TCS Daily


Governors vs. the Constitution

By Jon Reisman - July 16, 2002 12:00 AM

New England's Governors will travel to Quebec this summer and likely sign an agreement with Eastern Canada's premiers to essentially implement the Kyoto Protocol's caps on carbon dioxide. Last year the group adopted climate change action plans agreeing to implement Kyoto; this year they have some specific goals and implementation schemes in mind.

The agreement reflects Kyoto clearly, including reducing greenhouse gas emissions to 1990 levels by 2010 and to 10% below 1990 levels by 2020. Action steps include establishing a regional, standardized greenhouse gas emissions inventory and emissions reduction plan, "educating" the public about the "problem, causes and solutions" of global warming, decreasing emissions from the electricity and transportation sectors and creating a regional registry and trading mechanism.

Somehow missing from this discussion are the following facts:

  • Article 1, Section 10 of the Constitution: "No State shall enter into any Treaty, Alliance or Confederation... No State shall, without the Consent of Congress...enter into any Agreement or Compact with another State, or with a foreign Power..."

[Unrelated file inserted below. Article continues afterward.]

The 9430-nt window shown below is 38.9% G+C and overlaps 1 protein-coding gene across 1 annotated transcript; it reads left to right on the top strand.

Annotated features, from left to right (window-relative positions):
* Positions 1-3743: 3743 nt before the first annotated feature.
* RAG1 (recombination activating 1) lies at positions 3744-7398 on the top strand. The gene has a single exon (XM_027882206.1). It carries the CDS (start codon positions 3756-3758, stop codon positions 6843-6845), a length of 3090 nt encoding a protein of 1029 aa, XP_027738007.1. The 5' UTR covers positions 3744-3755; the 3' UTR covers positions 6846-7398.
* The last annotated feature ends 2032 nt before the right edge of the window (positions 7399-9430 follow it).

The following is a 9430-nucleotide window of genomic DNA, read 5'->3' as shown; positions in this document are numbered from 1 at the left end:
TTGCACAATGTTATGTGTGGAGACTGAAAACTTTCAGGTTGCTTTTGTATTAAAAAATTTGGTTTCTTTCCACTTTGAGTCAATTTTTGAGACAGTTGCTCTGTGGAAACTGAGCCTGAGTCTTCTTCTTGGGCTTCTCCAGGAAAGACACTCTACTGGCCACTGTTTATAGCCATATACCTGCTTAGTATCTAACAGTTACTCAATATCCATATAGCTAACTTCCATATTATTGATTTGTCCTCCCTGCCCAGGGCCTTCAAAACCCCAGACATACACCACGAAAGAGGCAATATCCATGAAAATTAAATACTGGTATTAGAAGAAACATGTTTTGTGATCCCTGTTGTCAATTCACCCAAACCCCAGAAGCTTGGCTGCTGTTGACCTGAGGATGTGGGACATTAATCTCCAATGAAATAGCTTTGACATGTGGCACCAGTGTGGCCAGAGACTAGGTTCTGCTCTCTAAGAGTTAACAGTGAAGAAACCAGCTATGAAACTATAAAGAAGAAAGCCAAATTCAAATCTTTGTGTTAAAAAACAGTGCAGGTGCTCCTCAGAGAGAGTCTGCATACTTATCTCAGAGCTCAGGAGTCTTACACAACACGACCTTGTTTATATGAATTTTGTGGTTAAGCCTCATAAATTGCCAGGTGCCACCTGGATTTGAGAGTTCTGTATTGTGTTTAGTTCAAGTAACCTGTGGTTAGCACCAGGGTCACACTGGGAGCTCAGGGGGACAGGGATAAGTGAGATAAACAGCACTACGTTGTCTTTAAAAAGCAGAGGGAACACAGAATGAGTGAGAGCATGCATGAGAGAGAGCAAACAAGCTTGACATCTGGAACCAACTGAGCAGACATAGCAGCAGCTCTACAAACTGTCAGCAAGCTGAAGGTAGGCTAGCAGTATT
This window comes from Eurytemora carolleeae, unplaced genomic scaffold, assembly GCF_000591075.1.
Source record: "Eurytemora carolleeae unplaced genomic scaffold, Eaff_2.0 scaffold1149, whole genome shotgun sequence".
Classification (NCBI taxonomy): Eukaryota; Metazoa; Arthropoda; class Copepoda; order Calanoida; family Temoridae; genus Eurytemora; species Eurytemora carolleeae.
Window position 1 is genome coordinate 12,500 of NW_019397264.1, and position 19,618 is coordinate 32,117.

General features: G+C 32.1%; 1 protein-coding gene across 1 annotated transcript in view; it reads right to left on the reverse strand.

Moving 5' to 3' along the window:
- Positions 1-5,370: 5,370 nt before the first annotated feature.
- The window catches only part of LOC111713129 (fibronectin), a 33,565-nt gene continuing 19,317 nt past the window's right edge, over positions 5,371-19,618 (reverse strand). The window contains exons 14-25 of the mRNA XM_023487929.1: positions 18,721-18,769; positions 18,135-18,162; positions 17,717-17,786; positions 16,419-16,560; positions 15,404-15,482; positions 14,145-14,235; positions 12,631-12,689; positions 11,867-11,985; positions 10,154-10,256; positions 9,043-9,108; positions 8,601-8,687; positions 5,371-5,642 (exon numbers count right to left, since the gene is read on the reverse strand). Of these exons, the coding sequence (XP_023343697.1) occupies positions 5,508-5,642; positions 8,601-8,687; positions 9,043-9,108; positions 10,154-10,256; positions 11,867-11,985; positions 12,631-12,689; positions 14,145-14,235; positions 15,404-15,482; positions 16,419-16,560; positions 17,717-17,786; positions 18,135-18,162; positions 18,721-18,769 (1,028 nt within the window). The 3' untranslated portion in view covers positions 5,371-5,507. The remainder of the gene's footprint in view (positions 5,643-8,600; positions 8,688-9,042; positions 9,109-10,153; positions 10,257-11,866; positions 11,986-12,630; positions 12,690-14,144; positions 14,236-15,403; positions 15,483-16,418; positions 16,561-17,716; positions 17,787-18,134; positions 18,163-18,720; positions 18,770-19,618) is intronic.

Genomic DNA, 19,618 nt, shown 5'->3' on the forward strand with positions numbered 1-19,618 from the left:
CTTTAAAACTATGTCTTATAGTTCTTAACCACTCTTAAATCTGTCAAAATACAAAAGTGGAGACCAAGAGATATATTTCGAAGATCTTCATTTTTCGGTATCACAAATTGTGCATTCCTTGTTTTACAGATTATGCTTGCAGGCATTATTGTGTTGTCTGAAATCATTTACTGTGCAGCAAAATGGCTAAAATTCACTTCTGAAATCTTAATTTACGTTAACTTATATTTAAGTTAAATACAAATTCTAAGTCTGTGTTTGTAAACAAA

• President Bush has rejected Kyoto;
  • The Senate voted against the provisions of Kyoto 95-0;
  • The National Academy of Sciences found that the cause or causes of global warming couldn't be identified with any certainty or precision.


Even the very flawed models global warming advocates rely upon indicate that the proposed reductions in carbon dioxide emissions will have essentially no influence on climate. But they certainly will affect our wallets, our freedoms and our lives.

President Bush has taken a lot of grief on Kyoto and the environment, much of it coming from New England. It's not an accident that nine New England Senators are backing Senator Jefford's "Clean Power Act", which also seeks to implement Kyoto on the installment plan. Environmentalism is a civic religion in New England, and Senators and Governors most definitely read public opinion polls.

Nevertheless the Bush administration should notify the Governors that the United States Constitution still applies in New England, even on environmental matters, even with the recent relaxation of church/state concerns. We have not, as yet, dispensed with the formality of having the Senate ratify international agreements before we implement them. States are proscribed from making foreign or interstate agreements without the consent of Congress. It has not been given. And, one suspects, if there is ever an open and honest vote on the matter on the floor of the United States Senate, it won't be.

Jon Reisman is an associate professor of economics and public policy at the University of Maine at Machias where he teaches environmental policy.
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